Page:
The increasing number of appeals to High Courts against the Competition Appellate Tribunal (COMPAT), the Competition Statutory Appellate Tribunal has not be welcomed positively since it leads to the overlapping of powers and multiplicity of efforts. In State of M.P. v. Nerbudda Valley Refrigerated Products Co. (P) Ltd.[12], the Supreme Court held that any writ petition cannot be accepted by any High Court if a statutory appellate mechanism exists. On the contrary, Paradip Port Trust v. Sales Tax Officer[13] laid down that no bar on such appeal to the High Court exists when there is any violation or non-compliance with the principles of natural justice or exceeding of jurisdictional limits by Compat, even if there exists any statutory appeal mechanism.

In 2013, the position was finally settled that such writ petitions filed against the CCI order are procedurally unfair as they lead to a direct appeal to High Court by surpassing COMPAT’s authority. In the Automobiles case[14] between Mahindra and Tata Motors the Court held the order should be challenged before COMPAT since it is functional. High Courts are not to interfere at this stage unless it is found to be a case of gross transgression of the jurisdiction or results in the breach of natural justice principles.[15] Otherwise, constitutionally, Article 226 is of a discretionary nature granting power to exercise the same to the High Court. Since most of the cases of appeal deal with statutory authority such conflict of jurisdiction requires a settled position of law.

Case closed or not

According to the Act, the Commission on the receipt of a complaint has to direct the initiation of an investigation into the allegations, based on which the Director General is supposed to submit a report. Though the Act explicitly grants CCI the authority to direct the Director General to investigate and close the matter if he detects no contravention and furthers the investigation, it does not provide for closure of the case even if the Director General finds any contravention with the Act during the investigation. Section 26 of the Act fails to provide for a situation where the Commission may not agree with the Director General’s findings after it finds a contravention, often nullifying the power of the parties to appeal to the higher authorities such as to the COMPAT or to the Supreme Court after the case has been struck down by the Commission.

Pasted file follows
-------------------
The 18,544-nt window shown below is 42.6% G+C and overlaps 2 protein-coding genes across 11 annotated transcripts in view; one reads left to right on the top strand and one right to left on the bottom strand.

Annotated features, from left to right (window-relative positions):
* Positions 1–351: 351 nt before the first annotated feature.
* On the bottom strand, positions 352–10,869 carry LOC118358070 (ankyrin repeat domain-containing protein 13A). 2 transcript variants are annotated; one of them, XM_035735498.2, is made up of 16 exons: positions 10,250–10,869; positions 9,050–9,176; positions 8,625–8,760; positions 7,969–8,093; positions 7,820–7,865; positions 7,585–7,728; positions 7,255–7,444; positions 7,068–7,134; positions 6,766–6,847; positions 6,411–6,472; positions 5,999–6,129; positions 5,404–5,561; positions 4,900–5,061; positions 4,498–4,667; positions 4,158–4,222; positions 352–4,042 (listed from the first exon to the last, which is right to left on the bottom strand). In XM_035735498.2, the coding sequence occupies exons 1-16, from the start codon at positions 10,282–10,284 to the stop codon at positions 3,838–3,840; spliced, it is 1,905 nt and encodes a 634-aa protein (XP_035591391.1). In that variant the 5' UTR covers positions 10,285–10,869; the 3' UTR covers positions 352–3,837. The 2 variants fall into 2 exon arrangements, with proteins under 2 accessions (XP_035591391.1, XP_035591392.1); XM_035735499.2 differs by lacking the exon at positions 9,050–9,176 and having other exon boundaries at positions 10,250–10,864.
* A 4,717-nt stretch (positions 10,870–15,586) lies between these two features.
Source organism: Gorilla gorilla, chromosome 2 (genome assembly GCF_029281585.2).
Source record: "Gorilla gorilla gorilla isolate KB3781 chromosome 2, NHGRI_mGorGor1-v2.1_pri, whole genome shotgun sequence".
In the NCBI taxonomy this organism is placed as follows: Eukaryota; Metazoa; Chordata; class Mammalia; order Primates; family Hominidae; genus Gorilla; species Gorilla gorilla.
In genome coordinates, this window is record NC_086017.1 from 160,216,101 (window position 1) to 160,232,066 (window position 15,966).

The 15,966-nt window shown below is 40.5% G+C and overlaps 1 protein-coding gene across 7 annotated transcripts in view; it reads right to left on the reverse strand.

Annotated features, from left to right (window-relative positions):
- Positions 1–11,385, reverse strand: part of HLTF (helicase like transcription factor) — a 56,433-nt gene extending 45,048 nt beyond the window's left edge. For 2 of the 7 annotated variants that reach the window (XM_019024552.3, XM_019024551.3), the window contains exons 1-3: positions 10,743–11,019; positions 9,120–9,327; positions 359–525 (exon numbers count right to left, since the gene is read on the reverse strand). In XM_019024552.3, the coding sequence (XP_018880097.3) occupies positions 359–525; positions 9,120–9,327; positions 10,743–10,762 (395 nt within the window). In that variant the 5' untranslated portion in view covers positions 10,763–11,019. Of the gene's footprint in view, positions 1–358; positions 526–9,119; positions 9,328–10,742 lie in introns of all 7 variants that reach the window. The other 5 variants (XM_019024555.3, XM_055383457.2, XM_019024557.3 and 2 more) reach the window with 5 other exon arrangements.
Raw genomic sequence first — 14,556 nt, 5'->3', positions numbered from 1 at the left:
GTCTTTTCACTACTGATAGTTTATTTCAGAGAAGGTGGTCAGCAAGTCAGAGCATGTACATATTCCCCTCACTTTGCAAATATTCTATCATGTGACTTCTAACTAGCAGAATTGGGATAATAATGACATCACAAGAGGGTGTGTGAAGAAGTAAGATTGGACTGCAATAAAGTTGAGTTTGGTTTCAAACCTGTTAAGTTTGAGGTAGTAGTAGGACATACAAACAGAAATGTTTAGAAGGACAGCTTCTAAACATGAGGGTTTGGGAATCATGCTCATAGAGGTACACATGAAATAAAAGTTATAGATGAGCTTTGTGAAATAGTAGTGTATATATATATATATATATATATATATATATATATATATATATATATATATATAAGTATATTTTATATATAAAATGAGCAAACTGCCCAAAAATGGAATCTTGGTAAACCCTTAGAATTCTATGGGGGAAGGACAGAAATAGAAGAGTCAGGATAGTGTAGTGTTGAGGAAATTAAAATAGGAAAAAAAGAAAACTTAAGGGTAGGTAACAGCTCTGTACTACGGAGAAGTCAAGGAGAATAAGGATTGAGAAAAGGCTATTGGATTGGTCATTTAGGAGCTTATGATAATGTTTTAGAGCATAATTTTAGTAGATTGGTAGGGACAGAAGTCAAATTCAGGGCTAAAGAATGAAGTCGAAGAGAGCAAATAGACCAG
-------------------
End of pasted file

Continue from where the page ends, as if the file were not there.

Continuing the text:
Such a lacuna inherent in the Act has often led to a dispute about the powers granted under the Act to CCI and the authority and binding value of the Director General’s report. This contention was laid to rest in Gulf Oil Corp. Ltd. v. CCI[16] where the Court held that Director General’s report merely has a recommendatory nature and the CCI need not proceed under Section 26(7) in every case where it disagrees with the Director General’s report. There have been situations where cases have been closed by the Commission despite Director General stating otherwise, but this uncertainty can be resolved only when there is either a legislative amendment or by way of some purposive interpretation the judiciary.

Lag due to the lack: Recommendation for way ahead

The competition law requires multi-disciplinary inputs in its implementation and enforcement. The data reflects the inability of CCI to keep pace with the new market players due to technological advancements, insufficiency of data and shortage in staff and panel experts, thus affecting the process of expediting investigation and adjudication of matters. The initial few years witnessed a trend of delay in the disposal of cases due to lacking number of officials requiring appointment of experts from legal and economic backgrounds at different levels to help handle these cases. Resultantly, the performance has improved with respect to the disposal of case with the average disposal rate of merger control cases reducing from around 16.5 days in 2011-2012 to around 26.4 days in 2015-2016.[17]

To deal with the existing laxity, greater man power is needed which is presently built up through deputations and imports of officers from other departments. Thus a specialised task force would be more advantageous that this deputation based enforcement since such enforcement needs the expertise and sufficiency of manpower oriented to handle anti-competitive wrongdoings to move ahead. Thus, we recommend instituting a separate cadre for the CCI through the Indian competition services for the better and speedier addressing of the matters at hand. Under this service, we recommend to institutionalise the existing task force which would remove arbitrariness in the existing subjective standards.

The reason why CCI lags behind is because of its inability to keep pace with the latest advancements. An institutionalised workforce would address these concerns by providing a better equipped organisation structure that would facilitate in disposal mechanism, etc. The Indian competition regime has come a long way in the fields analysed above and it still has a long way to go to maintain the “fairplay” in Indian markets.

————-

* IIIrd year students, BA, LLB (Hons.), Batch of 2021, National Law University, Delhi.

[1]  Fairplay, Quarterly newsletter of CCI (2016) p. 19.

[2]  Kartik Maheshwari, Simonc Reis Extraterritorial Application of the Competition Act and its Impact, (2012) CompLR 144, 148.

[3]  Haridas Exports v. All India Float Glass Manufacturer’s Assn., (2002) 6 SCC 600 : AIR 2002 SC 2728.

[4]  Haridas Exports v. All India Float Glass Manufacturer’s Assn., (2002) 6 SCC 600 : AIR 2002 SC 2728.

[5]  Competition Act, 2002, S. 27.

[6]  Competition Act, 2002, S. 47.